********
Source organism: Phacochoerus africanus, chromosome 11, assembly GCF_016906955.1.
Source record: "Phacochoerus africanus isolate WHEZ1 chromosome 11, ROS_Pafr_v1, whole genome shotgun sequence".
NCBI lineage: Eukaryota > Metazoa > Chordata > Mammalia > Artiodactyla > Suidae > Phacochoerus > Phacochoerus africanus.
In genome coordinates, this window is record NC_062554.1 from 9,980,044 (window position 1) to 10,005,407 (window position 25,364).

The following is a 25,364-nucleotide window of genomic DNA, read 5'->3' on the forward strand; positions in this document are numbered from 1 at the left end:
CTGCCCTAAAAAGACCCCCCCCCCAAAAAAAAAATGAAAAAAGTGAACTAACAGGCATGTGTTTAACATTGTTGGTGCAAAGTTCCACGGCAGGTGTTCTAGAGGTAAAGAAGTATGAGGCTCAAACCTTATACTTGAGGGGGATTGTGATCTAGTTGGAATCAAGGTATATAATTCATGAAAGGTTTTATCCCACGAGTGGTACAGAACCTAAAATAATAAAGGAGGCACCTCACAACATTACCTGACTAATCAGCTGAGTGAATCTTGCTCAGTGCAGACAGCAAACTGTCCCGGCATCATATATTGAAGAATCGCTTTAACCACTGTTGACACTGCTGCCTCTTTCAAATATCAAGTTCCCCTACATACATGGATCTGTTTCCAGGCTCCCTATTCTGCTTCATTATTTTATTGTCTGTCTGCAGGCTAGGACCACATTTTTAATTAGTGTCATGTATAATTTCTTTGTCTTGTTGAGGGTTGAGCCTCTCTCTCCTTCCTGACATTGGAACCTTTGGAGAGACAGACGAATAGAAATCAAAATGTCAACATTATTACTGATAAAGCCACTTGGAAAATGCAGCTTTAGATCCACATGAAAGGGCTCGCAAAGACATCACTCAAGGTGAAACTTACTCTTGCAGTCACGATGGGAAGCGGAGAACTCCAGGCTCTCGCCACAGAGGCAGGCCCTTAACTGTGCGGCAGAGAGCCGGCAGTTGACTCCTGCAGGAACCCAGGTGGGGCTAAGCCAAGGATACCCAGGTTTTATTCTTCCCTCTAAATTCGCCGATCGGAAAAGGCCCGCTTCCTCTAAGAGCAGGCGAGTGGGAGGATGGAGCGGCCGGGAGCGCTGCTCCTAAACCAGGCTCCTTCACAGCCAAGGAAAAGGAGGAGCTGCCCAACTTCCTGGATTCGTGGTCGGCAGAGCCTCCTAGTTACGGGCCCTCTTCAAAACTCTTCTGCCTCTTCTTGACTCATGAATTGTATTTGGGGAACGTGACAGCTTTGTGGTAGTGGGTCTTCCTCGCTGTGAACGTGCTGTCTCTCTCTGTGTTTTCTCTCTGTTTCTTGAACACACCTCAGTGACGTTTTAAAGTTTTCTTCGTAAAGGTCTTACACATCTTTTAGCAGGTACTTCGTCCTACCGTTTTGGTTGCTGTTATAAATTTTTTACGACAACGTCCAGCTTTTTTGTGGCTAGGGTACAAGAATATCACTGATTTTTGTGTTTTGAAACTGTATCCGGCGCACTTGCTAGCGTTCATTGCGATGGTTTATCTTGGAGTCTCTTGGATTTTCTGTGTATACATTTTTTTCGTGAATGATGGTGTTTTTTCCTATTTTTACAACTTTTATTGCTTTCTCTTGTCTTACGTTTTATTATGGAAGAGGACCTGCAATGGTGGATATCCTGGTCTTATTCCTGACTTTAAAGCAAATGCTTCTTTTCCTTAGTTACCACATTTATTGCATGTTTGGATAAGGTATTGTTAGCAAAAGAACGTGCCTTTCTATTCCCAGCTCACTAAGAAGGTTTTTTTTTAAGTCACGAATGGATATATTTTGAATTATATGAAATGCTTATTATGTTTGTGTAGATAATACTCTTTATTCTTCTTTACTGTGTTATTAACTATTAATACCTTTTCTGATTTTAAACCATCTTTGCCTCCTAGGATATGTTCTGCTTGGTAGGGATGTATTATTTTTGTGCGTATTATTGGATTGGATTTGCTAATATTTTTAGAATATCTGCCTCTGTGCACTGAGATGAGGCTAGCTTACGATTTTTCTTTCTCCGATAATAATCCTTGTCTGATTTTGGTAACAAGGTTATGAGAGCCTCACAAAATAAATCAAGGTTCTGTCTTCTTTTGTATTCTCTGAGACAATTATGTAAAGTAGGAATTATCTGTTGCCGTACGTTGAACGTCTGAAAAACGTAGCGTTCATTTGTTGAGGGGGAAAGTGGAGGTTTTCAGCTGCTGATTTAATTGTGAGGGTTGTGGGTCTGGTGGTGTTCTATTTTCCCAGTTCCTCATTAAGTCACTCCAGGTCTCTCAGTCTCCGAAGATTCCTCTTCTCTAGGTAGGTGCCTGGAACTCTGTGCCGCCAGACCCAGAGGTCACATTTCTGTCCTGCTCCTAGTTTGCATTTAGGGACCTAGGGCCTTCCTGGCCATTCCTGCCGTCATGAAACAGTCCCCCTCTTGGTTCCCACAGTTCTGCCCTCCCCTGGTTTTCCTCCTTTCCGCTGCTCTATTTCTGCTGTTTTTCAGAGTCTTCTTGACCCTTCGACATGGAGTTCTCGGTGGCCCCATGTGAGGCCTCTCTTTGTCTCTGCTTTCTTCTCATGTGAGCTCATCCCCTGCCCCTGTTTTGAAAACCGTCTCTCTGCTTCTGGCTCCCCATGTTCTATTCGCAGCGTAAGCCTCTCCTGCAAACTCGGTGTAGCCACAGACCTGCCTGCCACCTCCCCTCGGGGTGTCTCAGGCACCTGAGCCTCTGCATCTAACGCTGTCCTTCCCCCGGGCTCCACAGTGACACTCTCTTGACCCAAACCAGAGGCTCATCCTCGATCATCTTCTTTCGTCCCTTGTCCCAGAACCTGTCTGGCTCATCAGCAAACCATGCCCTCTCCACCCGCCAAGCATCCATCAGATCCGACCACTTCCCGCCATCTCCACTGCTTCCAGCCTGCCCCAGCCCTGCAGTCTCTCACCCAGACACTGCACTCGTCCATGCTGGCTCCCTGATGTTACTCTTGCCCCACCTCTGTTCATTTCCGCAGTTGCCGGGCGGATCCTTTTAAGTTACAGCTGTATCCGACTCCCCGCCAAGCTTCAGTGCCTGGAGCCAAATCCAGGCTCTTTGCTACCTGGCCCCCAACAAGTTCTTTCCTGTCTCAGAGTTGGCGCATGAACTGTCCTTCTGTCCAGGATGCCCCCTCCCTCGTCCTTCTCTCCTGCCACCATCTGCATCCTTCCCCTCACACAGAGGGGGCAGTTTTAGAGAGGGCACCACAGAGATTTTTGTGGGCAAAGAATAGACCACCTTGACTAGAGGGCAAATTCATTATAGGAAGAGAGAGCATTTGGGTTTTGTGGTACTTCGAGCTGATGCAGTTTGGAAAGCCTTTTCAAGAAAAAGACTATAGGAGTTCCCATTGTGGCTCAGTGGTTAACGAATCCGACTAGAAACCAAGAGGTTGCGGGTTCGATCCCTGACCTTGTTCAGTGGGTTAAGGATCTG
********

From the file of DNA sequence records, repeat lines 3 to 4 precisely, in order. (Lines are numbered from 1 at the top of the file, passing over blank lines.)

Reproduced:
NCBI lineage: Eukaryota > Metazoa > Chordata > Mammalia > Artiodactyla > Suidae > Phacochoerus > Phacochoerus africanus.
In genome coordinates, this window is record NC_062554.1 from 9,980,044 (window position 1) to 10,005,407 (window position 25,364).